2007 Recipients

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Where presented : 
NLADA Annual Conference
Recipient(s) name: 
Amelia Nieto, Legal Aid Foundation of Los Angeles; Peggy Santos, Massachussetts
Reason for selection of recipient(s): 

Nieto has a widespread and distinguished reputation among the region’s poorest residents and a deep commitment to the low-income community. Nieto’s familiarity with current client issues comes largely from her responsibility as the director of Centro Shalom, a grassroots organization in Long Beach. In a small office with a team of community volunteers, she operates Centro Shalom as an urban “campesino center,” a concept she learned as a United Farm Workers staffer. Her office assists some 1,200 documented and undocumented
people a month, confronting hunger, eviction, family problems and immigration issues.

Nieto’s total submersion in the delivery of community-based emergency services to large numbers of lowincome people has qualified her as an invaluable and unparalleled source of both information and inspiration to Legal Aid staff.

“Amelia has the ability to bring the plight of the neediest among us to light,” said Karen Adelseck, chair of the LAFLA Client Council. “Amelia has touched and helped numerous lives through her work and passion at Centro Shalom and LAFLA.”

Mary Ellen Hamilton Award Winner Peggy Santos is a board member for the Massachusetts Legal Assistance Corporation (MLAC). Santos has been involved in social justiceactivities for more than 35 years, more than 25 of these in legal services activities.
She was instrumental in creating the MLAC client steering committee and helped to design the steering committee training manual. She has testified before the LSC board of directors on client issues and works with community organizations in collaboration with legal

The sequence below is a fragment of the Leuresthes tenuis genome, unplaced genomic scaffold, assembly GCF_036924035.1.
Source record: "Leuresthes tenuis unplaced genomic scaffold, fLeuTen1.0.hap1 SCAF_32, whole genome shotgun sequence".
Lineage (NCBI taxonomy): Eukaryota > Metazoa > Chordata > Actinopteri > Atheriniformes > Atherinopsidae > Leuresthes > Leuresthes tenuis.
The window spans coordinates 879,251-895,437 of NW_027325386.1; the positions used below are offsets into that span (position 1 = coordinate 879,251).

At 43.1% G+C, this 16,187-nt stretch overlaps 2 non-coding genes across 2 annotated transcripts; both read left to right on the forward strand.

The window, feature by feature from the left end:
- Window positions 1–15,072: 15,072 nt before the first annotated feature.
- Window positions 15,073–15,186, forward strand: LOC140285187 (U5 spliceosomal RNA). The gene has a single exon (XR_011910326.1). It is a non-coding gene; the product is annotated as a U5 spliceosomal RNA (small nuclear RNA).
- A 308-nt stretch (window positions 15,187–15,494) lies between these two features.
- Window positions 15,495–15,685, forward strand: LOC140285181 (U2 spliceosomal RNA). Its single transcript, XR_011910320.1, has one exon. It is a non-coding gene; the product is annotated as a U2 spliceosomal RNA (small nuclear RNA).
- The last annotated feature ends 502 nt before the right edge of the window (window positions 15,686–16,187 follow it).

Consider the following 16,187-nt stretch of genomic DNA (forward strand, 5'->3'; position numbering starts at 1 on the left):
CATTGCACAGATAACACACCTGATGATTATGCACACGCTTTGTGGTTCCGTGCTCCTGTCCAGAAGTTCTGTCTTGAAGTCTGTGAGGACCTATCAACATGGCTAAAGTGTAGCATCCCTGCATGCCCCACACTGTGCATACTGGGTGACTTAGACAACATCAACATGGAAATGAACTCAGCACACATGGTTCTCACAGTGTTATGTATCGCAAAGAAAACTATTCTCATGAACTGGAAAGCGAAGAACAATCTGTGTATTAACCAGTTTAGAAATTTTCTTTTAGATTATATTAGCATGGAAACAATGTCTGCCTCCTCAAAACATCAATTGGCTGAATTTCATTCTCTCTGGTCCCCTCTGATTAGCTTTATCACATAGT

services programs on issues that impact the quality of life for low-income people.

As a board member for the Massachusetts Law Reform Institute (MLRI), Santos served as a persistent voice for advocacy through many different forums and strategies. She not only pressed for low-income people to have access to attorneys, she was also a strong voice for client empowerment. She pushed legal services to provide trainings for and with low-income people. She urged the production of more community level education and personally distributed these materials. At the national level, she played an important role in making
sure clients were involved in shaping legal services’ priorities and protecting legal services from attacks.

“At every turn, Peggy has worked to get low-income people in her community information and training that will empower them” said Annette R. Duke, housing attorney with the Massachusetts Law Reform Institute. “Peggy has given her time and energy to so many projects,
so many efforts, and so many struggles – many of which have involved strengthening legal services. At her core, she values learning and is an incredible learner herself. It is what makes Peggy an incredible and life-long leader."